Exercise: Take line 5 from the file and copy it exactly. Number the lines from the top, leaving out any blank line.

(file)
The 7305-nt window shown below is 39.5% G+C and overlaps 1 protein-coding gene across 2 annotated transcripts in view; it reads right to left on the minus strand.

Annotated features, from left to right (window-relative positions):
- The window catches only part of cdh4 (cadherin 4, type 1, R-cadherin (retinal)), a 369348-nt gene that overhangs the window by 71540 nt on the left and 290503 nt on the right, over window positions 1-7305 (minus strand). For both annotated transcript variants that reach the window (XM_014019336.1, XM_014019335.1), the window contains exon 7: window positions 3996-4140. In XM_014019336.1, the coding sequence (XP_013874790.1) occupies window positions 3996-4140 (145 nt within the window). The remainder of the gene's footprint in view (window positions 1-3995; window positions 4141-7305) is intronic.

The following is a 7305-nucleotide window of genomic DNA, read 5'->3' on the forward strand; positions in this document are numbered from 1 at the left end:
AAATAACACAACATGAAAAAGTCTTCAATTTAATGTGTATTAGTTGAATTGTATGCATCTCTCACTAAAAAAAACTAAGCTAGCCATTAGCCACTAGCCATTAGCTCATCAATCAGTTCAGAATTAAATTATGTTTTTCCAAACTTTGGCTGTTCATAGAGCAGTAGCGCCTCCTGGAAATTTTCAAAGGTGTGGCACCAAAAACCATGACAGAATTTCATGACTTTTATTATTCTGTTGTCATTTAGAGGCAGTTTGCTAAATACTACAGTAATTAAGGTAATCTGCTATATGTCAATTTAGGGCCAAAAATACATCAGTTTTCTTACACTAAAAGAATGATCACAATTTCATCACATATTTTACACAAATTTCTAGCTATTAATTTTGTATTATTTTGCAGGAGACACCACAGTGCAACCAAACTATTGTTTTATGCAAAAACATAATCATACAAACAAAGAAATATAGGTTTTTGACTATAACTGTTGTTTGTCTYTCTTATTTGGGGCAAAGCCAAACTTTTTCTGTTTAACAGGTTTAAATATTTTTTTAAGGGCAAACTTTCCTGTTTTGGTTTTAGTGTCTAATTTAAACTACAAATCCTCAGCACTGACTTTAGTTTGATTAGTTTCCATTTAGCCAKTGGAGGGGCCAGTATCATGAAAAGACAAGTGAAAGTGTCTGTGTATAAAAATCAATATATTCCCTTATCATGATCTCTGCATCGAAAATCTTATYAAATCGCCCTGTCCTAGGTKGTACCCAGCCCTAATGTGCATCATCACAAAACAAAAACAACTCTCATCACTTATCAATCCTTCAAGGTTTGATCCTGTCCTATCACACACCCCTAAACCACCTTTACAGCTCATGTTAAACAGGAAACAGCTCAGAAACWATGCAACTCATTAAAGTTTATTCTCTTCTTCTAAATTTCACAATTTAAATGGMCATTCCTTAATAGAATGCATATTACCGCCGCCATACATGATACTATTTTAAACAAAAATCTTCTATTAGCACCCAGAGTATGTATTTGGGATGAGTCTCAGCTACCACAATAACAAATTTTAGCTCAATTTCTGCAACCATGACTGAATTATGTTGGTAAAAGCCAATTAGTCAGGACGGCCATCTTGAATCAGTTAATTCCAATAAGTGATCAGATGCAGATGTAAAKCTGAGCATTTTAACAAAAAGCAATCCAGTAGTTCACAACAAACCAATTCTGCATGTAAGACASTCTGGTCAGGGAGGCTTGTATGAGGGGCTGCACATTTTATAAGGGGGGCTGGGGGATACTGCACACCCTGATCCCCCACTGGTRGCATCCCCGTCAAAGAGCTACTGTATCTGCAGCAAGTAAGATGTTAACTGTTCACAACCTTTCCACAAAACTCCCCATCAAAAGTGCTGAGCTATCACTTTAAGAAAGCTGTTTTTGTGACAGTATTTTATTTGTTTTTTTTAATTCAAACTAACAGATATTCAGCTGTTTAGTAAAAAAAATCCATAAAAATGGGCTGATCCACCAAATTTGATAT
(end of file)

AAATAACACAACATGAAAAAGTCTTCAATTTAATGTGTATTAGTTGAATTGTATGCATCTCTCACTAAAAAAAACTAAGCTAGCCATTAGCCACTAGCCATTAGCTCATCAATCAGTTCAGAATTAAATTATGTTTTTCCAAACTTTGGCTGTTCATAGAGCAGTAGCGCCTCCTGGAAATTTTCAAAGGTGTGGCACCAAAAACCATGACAGAATTTCATGACTTTTATTATTCTGTTGTCATTTAGAGGCAGTTTGCTAAATACTACAGTAATTAAGGTAATCTGCTATATGTCAATTTAGGGCCAAAAATACATCAGTTTTCTTACACTAAAAGAATGATCACAATTTCATCACATATTTTACACAAATTTCTAGCTATTAATTTTGTATTATTTTGCAGGAGACACCACAGTGCAACCAAACTATTGTTTTATGCAAAAACATAATCATACAAACAAAGAAATATAGGTTTTTGACTATAACTGTTGTTTGTCTYTCTTATTTGGGGCAAAGCCAAACTTTTTCTGTTTAACAGGTTTAAATATTTTTTTAAGGGCAAACTTTCCTGTTTTGGTTTTAGTGTCTAATTTAAACTACAAATCCTCAGCACTGACTTTAGTTTGATTAGTTTCCATTTAGCCAKTGGAGGGGCCAGTATCATGAAAAGACAAGTGAAAGTGTCTGTGTATAAAAATCAATATATTCCCTTATCATGATCTCTGCATCGAAAATCTTATYAAATCGCCCTGTCCTAGGTKGTACCCAGCCCTAATGTGCATCATCACAAAACAAAAACAACTCTCATCACTTATCAATCCTTCAAGGTTTGATCCTGTCCTATCACACACCCCTAAACCACCTTTACAGCTCATGTTAAACAGGAAACAGCTCAGAAACWATGCAACTCATTAAAGTTTATTCTCTTCTTCTAAATTTCACAATTTAAATGGMCATTCCTTAATAGAATGCATATTACCGCCGCCATACATGATACTATTTTAAACAAAAATCTTCTATTAGCACCCAGAGTATGTATTTGGGATGAGTCTCAGCTACCACAATAACAAATTTTAGCTCAATTTCTGCAACCATGACTGAATTATGTTGGTAAAAGCCAATTAGTCAGGACGGCCATCTTGAATCAGTTAATTCCAATAAGTGATCAGATGCAGATGTAAAKCTGAGCATTTTAACAAAAAGCAATCCAGTAGTTCACAACAAACCAATTCTGCATGTAAGACASTCTGGTCAGGGAGGCTTGTATGAGGGGCTGCACATTTTATAAGGGGGGCTGGGGGATACTGCACACCCTGATCCCCCACTGGTRGCATCCCCGTCAAAGAGCTACTGTATCTGCAGCAAGTAAGATGTTAACTGTTCACAACCTTTCCACAAAACTCCCCATCAAAAGTGCTGAGCTATCACTTTAAGAAAGCTGTTTTTGTGACAGTATTTTATTTGTTTTTTTTAATTCAAACTAACAGATATTCAGCTGTTTAGTAAAAAAAATCCATAAAAATGGGCTGATCCACCAAATTTGATAT